The azimuthal distribution of the near-field intensity records both the topology of the driving laser field and the handedness of the medium. This azimuthal distribution results from the interference between chiral and achiral multiphoton pathways. The maxima occur at angles \(\theta =\left[2\uppi n+({\phi }_{\rm{L}}-{\phi }_{\rm{M}})\right]/C\), where the two pathways interfere constructively. The angular position of the peaks is therefore enantiosensitive: swapping the molecular enantiomer leads to a π shift in the molecular phase *ϕ*_{M} → *ϕ*_{M} + π, shifting the minima and maxima of the intensity pattern by π/*C*. The number of peaks is controlled by the topological charge ∣*C*∣ = 6. Importantly, the same topological structure is preserved in the far-field response (Fig. 2c,d). In the multiphoton picture of high-harmonic generation (HHG), the enantiosensitive topological structure arises due to the interference between achiral and chiral channels^{18}, which we depict in Fig. 2e–h. Taking into account both the SAM *σ* and OAM *ℓ* carried by each photon, it is easy to see that the difference in net OAM transferred to the harmonic orders in chiral and achiral channels corresponds to the topological charge *C* (see Methods for a detailed description).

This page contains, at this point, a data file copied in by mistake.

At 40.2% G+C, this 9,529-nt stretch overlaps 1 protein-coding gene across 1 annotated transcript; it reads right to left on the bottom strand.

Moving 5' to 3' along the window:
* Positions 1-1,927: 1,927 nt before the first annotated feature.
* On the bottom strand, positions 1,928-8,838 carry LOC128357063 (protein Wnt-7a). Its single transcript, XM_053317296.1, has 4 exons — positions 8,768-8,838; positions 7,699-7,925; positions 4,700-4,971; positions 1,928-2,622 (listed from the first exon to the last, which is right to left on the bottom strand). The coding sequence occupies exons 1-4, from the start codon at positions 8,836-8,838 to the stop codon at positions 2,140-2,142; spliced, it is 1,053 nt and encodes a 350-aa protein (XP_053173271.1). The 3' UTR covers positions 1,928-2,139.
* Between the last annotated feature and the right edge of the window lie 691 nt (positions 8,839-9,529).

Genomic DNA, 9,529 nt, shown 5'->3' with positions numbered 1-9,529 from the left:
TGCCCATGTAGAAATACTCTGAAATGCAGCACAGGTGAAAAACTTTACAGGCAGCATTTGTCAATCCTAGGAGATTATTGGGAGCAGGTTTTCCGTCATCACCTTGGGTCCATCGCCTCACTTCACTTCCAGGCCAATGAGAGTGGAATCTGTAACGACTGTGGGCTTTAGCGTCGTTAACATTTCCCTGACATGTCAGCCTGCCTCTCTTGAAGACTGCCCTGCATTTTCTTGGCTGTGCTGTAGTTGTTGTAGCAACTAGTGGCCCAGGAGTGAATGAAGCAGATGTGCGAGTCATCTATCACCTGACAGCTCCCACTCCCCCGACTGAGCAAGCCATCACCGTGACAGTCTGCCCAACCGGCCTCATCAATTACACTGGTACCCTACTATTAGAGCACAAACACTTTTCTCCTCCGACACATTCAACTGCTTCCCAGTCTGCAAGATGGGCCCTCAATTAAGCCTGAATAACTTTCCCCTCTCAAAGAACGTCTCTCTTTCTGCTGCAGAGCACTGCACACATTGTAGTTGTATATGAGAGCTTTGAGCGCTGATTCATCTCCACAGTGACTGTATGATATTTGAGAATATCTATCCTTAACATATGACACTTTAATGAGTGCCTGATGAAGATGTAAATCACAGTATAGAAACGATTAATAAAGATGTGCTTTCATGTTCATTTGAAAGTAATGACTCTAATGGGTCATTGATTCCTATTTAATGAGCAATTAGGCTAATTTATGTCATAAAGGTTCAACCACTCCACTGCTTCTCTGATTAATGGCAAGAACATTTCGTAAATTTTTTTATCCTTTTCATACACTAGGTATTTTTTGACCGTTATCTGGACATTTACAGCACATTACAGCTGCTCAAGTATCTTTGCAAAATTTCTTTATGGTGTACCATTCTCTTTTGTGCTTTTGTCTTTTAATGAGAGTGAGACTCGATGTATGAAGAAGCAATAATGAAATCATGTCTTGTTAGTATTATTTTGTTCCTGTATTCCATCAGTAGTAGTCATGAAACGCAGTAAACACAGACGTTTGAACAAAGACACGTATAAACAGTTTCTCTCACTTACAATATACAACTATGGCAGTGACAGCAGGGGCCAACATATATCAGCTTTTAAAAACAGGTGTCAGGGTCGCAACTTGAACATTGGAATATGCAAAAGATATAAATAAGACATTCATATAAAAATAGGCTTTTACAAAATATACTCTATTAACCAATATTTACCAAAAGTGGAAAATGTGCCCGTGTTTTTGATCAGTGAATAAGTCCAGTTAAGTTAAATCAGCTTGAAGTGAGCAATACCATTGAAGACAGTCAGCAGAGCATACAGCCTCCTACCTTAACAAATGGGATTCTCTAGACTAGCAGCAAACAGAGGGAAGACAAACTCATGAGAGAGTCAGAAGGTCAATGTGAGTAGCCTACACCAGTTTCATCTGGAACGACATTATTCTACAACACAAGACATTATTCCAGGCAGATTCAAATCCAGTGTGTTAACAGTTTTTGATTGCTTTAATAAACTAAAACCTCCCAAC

Encoding the topological charge *C* into the molecular response and extracting the enantiosensitive offset angle, controlled by *C*, allows us to measure the e.e. = (*N*_{R} − *N*_{L})/(*N*_{R} + *N*_{L}) in macroscopic mixtures of left- and right-handed molecules with concentrations *N*_{L} and *N*_{R}, respectively. Even for very small e.e. values, we observe the appearance of the *C*-fold structure in the inner and outer rings, as well as the corresponding enantiosensitive rotation of the spatial profile (Fig. 3a,c). For e.e. = 0% (Fig. 3b), chiral channels are suppressed, and a topologically different 2*C*-fold structure is observed as a result of the interference between the two strongest open achiral channels that lead to H18, and allowed by the selection rules (Fig. 2e,f; see Methods and Supplementary Information for more details).

The enantiosensitive rotation of the *C*-fold structure in the outer ring is apparent in the angle-resolved, radially integrated signal (Fig. 3d). It manifests in the abrupt switching of the azimuthal angle, which maximizes the signal as one changes the e.e. from positive to negative. The enantiosensitive rotation can be easily separated by performing a Fourier analysis of the signal with respect to the azimuthal angle as a function of the e.e. The solid black line in Fig. 3d shows the phase of the Fourier component *f*_{6} oscillating at the *C* = 6 frequency of the outer ring signal as a function of e.e. A clear π phase jump is observed at e.e. = 0%, indicating the switch in the handedness of the mixture. The sharpness of this jump (Fig. 3e) characterizes the accuracy of resolving left- and right-handed molecules in mixtures with vanishingly small e.e.